Upp was a British rock-jazz fusion band, active in the 1970s. The group was originally going to be called 3 UPP, and consisted of Stephen Amazing (bass guitar), Andy Clark (keyboards) and Jim Copley (drums). David Bunce (guitar) joined on guitar for the second album.
Stephen Amazing, aka Steve Fields prior to his career in Clark Hutchinson in his teenage years, used to play bass guitar in a band called ‘The Kinetics’, and also, at times, in another band called ‘The Abstracts’. Some photographs showing Fields in the Kinetics can be seen at Bill Chewter’s Facebook page.
Jim Copley has spoken of the genesis of the band; “Three months of rehearsing almost everyday, Jeff Beck came down to the studio to play with David Bowie who was doing his Hammersmith Odeon farewell concert in 1973. Jeff was with a friend of my dad’s and he heard the band through the wall and we were doing James Brown and very funky stuff. He kicked the door open and he came in and we stopped ’cause it was Jeff Beck and he said ‘please carry on, I love it, I love it!’. The band was heavily influenced by other acts like Otis Redding, Sly & The Family Stone, Stevie Wonder and Donny Hathaway.
The group were signed to CBS in 1974 and the debut album, Upp, was released in 1975. Jeff Beck produced and also played guitars on this LP, although there was no mention of him playing in the liner notes. Upp released its next album a year later, titled This way Upp. Beck again produced this album and played guitar solos on “Dance Your Troubles Away” and “Don’t Want Nothing to Change.” This album was recorded at CBS Studios, London.
The group backed Beck on the 1970s BBC One special Four Faces of Guitar, which also featured Julian Bream. They played two songs, which were “Get Down in the Dirt” and Beck’s arrangement of The Beatles’ song “She’s a Woman”, with an interview about Beck’s instrumentation as an intermission between the two.
A BBC radio recording was broadcast on BBC Radio 1 circa 1976.
The group’s track “Give It to You” contains one of the popular breakbeats of all time, and is featured in the Ultimate Breaks and Beats series. (by wikipedia)
If you try to find some information on this shortly lived UK quartet, about the only thing you’re liable to discover is that the group had a relationship with guitarist Jeff Beck (he produced their first LP and played on both of their studio releases). There’s also a good chance that the online material will be in Japanese … I don’t know why, but Beck and all of his side projects seem to have a massive Japanese following. The absence of additional information is kind of surprising given the members’ extensive pre and post-Upp musical pedigrees.
Before forming Upp bassist Stephen Amazing and singer/keyboardist Andy Clark had previously been members of the progressive-oriented Hutchinson-Clark. Drummer Jim Copley had been with Spreadeagle.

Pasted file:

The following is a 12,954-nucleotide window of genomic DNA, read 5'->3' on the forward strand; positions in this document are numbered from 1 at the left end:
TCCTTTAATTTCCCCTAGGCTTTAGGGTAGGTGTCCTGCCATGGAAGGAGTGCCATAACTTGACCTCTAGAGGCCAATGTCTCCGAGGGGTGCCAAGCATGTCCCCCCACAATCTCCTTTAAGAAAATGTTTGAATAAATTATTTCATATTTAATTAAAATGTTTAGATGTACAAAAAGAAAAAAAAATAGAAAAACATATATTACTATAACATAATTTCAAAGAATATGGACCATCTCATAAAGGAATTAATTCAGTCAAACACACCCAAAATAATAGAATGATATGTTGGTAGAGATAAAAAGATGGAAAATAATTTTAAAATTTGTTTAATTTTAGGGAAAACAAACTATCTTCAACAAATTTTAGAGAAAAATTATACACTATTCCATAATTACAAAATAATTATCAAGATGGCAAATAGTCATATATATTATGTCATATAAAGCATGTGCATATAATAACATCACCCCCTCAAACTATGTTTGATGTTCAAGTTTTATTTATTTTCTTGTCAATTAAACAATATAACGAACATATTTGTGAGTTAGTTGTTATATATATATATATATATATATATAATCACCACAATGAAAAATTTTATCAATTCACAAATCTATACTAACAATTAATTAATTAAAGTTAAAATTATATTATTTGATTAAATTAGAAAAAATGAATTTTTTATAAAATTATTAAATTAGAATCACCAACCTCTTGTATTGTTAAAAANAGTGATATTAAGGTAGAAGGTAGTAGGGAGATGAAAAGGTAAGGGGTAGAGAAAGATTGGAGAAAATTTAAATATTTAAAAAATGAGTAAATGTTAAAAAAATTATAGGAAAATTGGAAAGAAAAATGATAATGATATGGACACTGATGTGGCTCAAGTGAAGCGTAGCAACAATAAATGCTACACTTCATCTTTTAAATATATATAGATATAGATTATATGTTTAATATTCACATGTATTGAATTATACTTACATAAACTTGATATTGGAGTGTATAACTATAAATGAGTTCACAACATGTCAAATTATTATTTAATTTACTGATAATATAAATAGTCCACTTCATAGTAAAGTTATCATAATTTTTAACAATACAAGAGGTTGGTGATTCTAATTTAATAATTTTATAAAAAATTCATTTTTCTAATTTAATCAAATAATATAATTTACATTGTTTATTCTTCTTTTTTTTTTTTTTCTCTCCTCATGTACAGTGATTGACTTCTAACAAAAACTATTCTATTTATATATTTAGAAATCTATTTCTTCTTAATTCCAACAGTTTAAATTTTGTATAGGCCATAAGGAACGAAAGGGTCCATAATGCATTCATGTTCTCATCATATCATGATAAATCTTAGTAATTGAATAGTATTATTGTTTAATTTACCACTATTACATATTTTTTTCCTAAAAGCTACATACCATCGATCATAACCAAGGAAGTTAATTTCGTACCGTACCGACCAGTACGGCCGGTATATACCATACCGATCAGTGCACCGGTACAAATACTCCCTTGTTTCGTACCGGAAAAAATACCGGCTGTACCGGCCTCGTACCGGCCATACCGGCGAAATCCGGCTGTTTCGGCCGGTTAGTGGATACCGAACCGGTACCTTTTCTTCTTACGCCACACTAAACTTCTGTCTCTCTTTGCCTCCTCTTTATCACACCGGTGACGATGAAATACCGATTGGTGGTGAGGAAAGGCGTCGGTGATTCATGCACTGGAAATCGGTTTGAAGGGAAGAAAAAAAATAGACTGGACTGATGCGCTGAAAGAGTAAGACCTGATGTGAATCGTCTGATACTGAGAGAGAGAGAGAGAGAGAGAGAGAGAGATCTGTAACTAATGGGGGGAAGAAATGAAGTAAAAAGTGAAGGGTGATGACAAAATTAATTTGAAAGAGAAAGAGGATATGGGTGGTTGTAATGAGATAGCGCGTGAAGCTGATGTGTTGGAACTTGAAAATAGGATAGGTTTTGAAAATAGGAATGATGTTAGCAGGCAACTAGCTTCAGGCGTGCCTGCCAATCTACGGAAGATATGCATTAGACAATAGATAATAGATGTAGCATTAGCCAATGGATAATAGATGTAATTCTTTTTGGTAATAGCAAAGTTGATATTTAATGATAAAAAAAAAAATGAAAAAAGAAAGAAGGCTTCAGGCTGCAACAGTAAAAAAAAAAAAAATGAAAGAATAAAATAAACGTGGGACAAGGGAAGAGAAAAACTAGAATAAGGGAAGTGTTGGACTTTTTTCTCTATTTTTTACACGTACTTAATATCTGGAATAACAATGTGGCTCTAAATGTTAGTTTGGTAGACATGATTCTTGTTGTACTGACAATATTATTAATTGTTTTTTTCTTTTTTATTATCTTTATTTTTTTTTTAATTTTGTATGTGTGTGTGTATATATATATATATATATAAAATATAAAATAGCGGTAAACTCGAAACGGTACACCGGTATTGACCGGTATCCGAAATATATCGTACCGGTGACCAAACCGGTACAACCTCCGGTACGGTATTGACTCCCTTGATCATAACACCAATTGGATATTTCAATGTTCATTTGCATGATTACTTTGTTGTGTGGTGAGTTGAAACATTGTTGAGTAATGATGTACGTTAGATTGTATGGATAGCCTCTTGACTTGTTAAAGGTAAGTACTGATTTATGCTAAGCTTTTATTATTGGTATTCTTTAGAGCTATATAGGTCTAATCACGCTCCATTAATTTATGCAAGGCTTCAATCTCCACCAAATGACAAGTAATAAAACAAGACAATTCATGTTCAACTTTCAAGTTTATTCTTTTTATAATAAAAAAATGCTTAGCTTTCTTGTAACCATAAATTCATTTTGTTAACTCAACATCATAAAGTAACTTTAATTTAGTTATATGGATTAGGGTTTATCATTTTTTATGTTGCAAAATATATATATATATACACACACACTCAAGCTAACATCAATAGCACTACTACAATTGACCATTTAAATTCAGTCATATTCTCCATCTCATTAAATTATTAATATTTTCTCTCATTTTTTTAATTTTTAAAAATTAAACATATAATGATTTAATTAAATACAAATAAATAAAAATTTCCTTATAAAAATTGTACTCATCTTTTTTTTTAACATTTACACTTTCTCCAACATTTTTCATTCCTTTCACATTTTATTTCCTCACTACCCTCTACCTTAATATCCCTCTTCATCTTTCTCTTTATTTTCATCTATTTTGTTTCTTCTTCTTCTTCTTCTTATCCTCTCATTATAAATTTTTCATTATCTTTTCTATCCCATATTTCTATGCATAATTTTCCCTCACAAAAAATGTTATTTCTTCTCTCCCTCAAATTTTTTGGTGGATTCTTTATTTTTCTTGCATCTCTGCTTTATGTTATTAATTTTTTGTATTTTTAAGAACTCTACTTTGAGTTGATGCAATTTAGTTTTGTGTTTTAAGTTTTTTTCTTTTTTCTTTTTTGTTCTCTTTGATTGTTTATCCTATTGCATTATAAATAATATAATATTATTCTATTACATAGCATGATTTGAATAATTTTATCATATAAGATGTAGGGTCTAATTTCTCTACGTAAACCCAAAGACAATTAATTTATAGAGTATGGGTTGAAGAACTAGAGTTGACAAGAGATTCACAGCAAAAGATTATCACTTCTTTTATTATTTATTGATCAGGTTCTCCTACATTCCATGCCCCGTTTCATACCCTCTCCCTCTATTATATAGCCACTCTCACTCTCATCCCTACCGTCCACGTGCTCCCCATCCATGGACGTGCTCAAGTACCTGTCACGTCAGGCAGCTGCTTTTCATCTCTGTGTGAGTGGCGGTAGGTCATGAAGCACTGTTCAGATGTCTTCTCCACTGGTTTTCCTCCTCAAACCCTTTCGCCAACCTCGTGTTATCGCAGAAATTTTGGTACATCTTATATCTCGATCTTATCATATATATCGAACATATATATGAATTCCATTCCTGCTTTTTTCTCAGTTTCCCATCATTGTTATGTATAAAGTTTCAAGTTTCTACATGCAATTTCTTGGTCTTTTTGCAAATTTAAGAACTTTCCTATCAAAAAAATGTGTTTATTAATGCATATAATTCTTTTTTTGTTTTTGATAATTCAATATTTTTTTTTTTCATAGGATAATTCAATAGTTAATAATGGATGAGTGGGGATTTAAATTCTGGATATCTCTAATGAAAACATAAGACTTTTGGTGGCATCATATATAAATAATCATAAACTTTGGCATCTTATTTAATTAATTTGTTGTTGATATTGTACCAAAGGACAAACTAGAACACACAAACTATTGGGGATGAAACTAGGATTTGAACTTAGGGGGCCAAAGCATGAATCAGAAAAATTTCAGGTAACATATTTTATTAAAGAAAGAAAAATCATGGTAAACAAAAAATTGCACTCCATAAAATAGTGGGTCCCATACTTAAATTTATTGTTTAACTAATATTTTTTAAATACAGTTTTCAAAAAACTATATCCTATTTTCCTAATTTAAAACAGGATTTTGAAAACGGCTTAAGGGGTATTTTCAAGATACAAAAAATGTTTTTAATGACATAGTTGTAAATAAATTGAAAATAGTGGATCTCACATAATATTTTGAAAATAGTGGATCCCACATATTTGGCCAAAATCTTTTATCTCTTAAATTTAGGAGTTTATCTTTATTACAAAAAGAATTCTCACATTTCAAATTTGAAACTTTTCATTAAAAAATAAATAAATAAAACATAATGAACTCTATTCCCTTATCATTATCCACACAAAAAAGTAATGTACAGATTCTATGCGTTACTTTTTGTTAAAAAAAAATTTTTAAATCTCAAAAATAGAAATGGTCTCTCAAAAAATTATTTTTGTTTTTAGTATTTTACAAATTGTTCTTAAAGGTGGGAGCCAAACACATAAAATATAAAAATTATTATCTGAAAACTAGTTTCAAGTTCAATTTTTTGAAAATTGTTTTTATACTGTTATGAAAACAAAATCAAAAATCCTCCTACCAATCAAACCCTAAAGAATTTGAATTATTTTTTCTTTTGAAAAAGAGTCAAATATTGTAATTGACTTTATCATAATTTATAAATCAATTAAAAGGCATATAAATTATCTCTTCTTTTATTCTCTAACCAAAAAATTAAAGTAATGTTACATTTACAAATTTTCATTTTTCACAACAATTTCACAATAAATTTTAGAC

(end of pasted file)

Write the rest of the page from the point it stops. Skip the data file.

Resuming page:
Expanded to a quartet with the addition of lead guitarist David Bunce, the group’s sophomore release “This Way Upp” was produced by Christopher Bond. Musically the set wasn’t a major change in direction. Like the debut Clark and Copley penned material like ‘Never Gonna Turn My Back On You’, Dance Your Troubles Away’, ‘Groovin’ Mood’ and ‘Get To the Bottom’ offered up heavily orchestrated white-boy pseudo-funk numbers. Not a perfect comparison, but imagine Level 42 with more of a disco influence and you’d be in the right aural neighborhood. Easy to picture folks dancing to this in their mid-1970s leisure suites and Saturday Night Fever attire. Elsewhere the instrumental ‘Nitto’ showcased a jazzier, though no more original sound. Unlike the debut, this time out Beck’s participation was limited to performances on a pair of tracks – ‘Dance Your Troubles Away’ and ‘Don’t Want Nothing To Change’. Not bad and it should certainly appeal to a certain category of fans., though it didn’t do a great deal for me. Elsewhere there was at least two singles off the album. ‘Dance Your Troubles Away’ apparently never saw a US release, while I’ve never seen a stock copy of ‘Never Gonna Turn My Back On You’.
The original UK release sported a different and less interesting cover:
Unfortunately by 1977 their white funk sound had been overtaken by the public’s embrace of punk and new wave. Shortly after the release of the second LP the band called it quits.
Clark reappeared as a member of Bill Nelson’s Be Bop Deluxe.
Copley showed up in a number of bands including Go West and Tears for Fears.
Under the stage name Zak Starstosky Bunce reappeared as a member of Driving Sideways. He also got into producing commercial music and teaching guitar.
Stephen Amazing (bass)
David Bunce (guitar)
Andy Clark (keyboards, vocals)
James Copley (drums)
Jeanie Arnold (background vocals)
Jeff Beck (guitar on 04. + 05.)
Gary Coleman (vibraphone, percussion)
Christy Thompson (background vocals)
Tom Scott (saxophone)
01. Never Turn My Back On You 8.09
02. Say Goodbye 5.04
03. Nitto 3.47
04. Dance Your Troubles Away 3.47
05. Don’t Want Nothing (To Change) 3.31
06. Groovin’ Mood 3.27
07. There’s Still Hope 3.19
08. Get To The Bottom 3.21
All songs written by Andy Clark